An investigation into mini umbrella companies conducted by BBC Radio 4’s File on 4 found that over 40,000 workers from the Philippines have been sourced to front UK-based umbrella companies to promote tax avoidance. This article looks into mini umbrella companies and explains how they’ve contributed towards millions of lost tax.
What has come to light?
Last year, Churchill Knight published an article on mini umbrella companies – unethical tax avoidance schemes targeting contractors, freelancers and agency workers. However, despite the government being aware of such arrangements, they have made the headlines again.
An investigation run by BBC Radio 4’s File on 4 has identified that over 48,000 mini umbrella companies have been created in the UK in the past five years. What makes this worrying is that honest, hard-working professionals have engaged with them for their payroll, completely unaware that their agency was outsourcing payroll to a third party. This has happened to NHS staff working in Covid test centres which G4s run.
The article published on the BBC’s website explains how John (not his real name) found a role working for a Covid test centre via a recruitment agency. All seemed to be going well until it came to payday, and John noticed he was being paid by another firm he wasn’t familiar with. Wondering what was going on, John searched for the limited company that was processing his salary, and he was shocked to find that they’d only be around for a month.
Why are some recruitment agencies outsourcing payroll to unethical mini umbrella companies?
Usually, employers are responsible for paying 13.8% National Insurance Contributions on their employees’ earnings – assuming they’re earning more than £170.00 per week. However, by outsourcing payroll to unethical mini umbrella companies, money-driven recruitment agencies have been able to reduce their National Insurance bill by taking advantage of the government’s Employment Allowance, “an annual discount of £4,000 per company on National Insurance contributions”.
Tax QC Jo Maugham and the founder of the Good Law Project has described the rapid formation of mini umbrella companies as “staggering”. He said:
“It’s not as though this is some tiny piece of tax avoidance – you know, where your local minicab firm isn’t declaring all of the fares that it receives. This is industrial scale tax abuse.
“I mean it’s really absolutely extraordinary, hundreds of millions of pounds if not billions of pounds is likely to have been lost due to HMRC’s apparent disinclination to tackle this abuse.”
Former shadow chancellor Anneliese Dodds has suggested HMRC need to do more to stop mini umbrella companies and similar tax avoidance schemes. She said:
“We do need to see greater action being taken by HMRC… and the Conservative government really should have been facing up to this, because certainly, the alarm bell has been rung by many over many years.”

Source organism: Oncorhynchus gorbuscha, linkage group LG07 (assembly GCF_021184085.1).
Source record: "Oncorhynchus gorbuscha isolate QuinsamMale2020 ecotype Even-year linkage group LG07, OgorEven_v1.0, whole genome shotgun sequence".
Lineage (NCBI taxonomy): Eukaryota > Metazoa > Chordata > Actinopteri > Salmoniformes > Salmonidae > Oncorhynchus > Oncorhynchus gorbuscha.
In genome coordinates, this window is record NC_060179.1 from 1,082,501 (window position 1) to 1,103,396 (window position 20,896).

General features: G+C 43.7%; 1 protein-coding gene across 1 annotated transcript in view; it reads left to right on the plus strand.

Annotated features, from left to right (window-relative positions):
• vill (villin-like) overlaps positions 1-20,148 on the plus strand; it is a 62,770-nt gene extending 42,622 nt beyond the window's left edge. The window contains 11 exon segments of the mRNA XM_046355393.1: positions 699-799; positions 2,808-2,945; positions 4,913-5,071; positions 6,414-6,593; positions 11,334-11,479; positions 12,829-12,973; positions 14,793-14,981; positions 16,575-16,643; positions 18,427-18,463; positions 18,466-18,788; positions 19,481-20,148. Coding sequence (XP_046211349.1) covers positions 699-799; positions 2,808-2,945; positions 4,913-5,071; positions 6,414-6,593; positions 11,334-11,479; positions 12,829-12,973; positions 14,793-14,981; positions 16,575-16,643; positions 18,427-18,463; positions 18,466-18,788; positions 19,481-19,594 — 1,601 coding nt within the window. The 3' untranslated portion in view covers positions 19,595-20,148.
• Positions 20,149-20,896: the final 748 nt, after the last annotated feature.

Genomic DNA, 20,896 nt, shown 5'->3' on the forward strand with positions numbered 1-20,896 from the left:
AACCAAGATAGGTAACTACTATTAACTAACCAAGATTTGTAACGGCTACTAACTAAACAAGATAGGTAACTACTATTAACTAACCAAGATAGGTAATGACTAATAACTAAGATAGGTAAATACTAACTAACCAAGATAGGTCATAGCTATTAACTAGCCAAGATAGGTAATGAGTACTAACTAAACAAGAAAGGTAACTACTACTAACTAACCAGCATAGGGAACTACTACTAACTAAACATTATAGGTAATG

How are mini umbrella companies created?
The investigation conducted by BBC’s File on 4 found that the masterminds behind mini umbrella companies were preying on some of the poorest people in the Philippines. By offering a career with good earning potential, Filipinos were electronically signing documents to make them Directors of British-based companies – without understanding the true extent of what they were getting involved in.
HMRC is actively coming after those who engage with tax avoidance schemes
HMRC is working harder than ever before to reclaim unpaid tax and National Insurance Contributions. If they’re unable to identify the people behind a tax avoidance scheme (which is often the case), they’ll look to recuperate outstanding debts from the workers who have engaged with the schemes. In many cases, workers have been pushed down the route of a tax avoidance scheme against their knowledge and maybe wholly unaware they’ve engaged with one at all. This will not stop HMRC from opening a tax investigation into someone’s personal affairs if there is reason to believe they’ve not paid their fair share.
If you believe you’ve engaged with a tax avoidance scheme in the past (even by mistake), HMRC is urging you to contact them to settle your tax affairs.
Use a compliant umbrella company and you have nothing to worry about
While most UK-based umbrella companies are ethically run and provide a service in line with HMRC’s rules and regulations, some are targeting vulnerable contractors, freelancers and agency workers. Engaging with non-compliant payroll providers could result in a severe punishment from HMRC, as well as a life-changing tax bill.
Churchill Knight Umbrella is committed to providing a compliant and efficient payroll service for our employees. We’re proud to be accredited by the FCSA and believe there is no better way to showcase our dedication to compliance within our sector. The FCSA always puts temporary workers first, and the FCSA’s CEO helped journalist Anna Meisel with her research into the article on mini umbrella firms published on the BBC.
Founded by an IT Contractor in 1998, Churchill Knight has become one of the most respected contractor accountants in the UK. We’ve helped over 20,000 contractors with their accountancy requirements. As well as our accountancy services, we also have an industry-leading PAYE umbrella company and dedicated in-house personal tax department. Whichever service you choose, you can move forward with complete peace of mind. We are proud of the reputation we’ve built over the years, and our FCSA accreditation proves how committed we are to compliance within our sector. Keep reading…